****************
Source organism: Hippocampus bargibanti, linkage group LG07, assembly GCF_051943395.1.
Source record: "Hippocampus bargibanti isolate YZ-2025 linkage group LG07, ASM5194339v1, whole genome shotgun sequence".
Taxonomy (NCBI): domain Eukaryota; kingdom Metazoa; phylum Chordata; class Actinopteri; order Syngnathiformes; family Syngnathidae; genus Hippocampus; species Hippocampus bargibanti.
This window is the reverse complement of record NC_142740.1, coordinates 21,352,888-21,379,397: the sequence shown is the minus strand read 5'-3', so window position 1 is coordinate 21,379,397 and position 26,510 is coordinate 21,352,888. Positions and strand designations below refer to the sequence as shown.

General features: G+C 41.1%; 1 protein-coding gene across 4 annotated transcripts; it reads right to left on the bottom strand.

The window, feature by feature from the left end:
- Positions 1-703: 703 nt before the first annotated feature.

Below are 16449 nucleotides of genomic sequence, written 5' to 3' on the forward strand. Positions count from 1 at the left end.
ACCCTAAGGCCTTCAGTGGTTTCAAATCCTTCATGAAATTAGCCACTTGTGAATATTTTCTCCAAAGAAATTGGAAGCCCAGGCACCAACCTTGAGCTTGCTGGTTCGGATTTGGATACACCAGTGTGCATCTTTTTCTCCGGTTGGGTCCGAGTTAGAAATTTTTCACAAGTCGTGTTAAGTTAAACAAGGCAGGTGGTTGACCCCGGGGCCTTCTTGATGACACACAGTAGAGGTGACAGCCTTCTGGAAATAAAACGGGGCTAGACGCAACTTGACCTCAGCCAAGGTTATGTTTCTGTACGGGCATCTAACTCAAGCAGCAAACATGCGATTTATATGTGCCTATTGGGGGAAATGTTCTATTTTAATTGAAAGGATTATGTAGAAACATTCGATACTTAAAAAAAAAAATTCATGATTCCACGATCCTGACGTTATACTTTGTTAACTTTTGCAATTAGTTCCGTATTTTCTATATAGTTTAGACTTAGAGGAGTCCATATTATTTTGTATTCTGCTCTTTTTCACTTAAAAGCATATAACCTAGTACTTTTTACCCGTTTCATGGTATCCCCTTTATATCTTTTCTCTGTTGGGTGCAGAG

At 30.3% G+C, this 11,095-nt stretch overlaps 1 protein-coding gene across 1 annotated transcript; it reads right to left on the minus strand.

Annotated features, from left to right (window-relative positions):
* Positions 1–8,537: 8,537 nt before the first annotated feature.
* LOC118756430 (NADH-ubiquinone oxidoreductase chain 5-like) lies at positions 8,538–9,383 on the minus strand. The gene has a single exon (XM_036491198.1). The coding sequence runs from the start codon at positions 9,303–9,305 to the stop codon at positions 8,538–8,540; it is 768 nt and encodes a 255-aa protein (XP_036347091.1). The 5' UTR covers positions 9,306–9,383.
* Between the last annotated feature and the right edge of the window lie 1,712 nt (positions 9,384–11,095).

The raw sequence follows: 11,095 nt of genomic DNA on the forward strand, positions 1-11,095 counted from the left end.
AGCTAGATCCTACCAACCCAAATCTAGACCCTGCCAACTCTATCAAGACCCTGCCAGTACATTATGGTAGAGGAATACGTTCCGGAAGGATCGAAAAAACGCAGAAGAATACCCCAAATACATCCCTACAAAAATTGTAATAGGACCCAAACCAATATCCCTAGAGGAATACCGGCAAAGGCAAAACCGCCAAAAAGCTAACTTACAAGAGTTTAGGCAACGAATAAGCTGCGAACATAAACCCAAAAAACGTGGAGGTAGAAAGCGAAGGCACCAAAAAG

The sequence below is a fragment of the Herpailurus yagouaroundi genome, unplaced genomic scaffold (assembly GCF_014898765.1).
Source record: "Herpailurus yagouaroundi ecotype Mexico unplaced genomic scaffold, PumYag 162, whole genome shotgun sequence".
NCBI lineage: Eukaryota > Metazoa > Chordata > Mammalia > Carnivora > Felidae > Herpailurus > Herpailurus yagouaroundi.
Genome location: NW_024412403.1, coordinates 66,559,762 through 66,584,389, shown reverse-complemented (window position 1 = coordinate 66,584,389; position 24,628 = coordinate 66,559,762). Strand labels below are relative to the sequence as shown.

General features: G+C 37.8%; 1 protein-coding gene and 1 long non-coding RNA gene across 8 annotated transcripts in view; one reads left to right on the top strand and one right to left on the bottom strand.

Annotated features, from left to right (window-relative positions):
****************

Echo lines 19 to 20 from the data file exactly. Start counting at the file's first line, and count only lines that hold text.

NCBI lineage: Eukaryota > Metazoa > Chordata > Mammalia > Carnivora > Felidae > Herpailurus > Herpailurus yagouaroundi.
Genome location: NW_024412403.1, coordinates 66,559,762 through 66,584,389, shown reverse-complemented (window position 1 = coordinate 66,584,389; position 24,628 = coordinate 66,559,762). Strand labels below are relative to the sequence as shown.